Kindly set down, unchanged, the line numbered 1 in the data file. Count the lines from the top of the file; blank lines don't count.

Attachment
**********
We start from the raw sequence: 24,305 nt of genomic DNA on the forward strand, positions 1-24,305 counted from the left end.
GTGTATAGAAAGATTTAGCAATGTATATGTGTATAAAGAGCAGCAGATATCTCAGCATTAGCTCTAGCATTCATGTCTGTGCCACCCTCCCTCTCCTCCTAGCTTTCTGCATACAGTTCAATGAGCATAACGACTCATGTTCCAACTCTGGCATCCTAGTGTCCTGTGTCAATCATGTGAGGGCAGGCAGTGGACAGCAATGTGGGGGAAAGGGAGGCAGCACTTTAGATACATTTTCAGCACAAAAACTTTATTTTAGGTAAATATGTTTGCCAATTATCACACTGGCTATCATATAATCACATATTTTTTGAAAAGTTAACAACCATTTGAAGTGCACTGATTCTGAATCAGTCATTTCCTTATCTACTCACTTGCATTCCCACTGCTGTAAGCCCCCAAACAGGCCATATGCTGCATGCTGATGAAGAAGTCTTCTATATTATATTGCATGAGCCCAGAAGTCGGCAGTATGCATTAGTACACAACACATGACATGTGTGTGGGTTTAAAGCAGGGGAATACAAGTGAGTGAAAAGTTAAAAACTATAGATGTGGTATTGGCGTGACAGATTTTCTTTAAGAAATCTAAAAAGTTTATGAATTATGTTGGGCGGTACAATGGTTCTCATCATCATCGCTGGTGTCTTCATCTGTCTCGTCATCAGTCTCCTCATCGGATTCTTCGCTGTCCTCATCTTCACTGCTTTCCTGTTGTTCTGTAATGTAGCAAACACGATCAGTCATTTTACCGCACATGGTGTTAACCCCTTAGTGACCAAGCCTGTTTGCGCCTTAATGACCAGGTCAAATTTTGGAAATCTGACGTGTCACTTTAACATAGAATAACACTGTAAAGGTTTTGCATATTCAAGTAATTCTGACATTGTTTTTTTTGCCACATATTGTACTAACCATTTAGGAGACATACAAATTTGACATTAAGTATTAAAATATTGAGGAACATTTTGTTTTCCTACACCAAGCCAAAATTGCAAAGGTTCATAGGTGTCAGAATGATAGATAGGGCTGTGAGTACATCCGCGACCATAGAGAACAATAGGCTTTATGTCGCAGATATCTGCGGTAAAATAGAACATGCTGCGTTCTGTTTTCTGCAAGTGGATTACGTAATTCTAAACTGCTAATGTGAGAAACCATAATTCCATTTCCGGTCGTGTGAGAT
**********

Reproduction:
We start from the raw sequence: 24,305 nt of genomic DNA on the forward strand, positions 1-24,305 counted from the left end.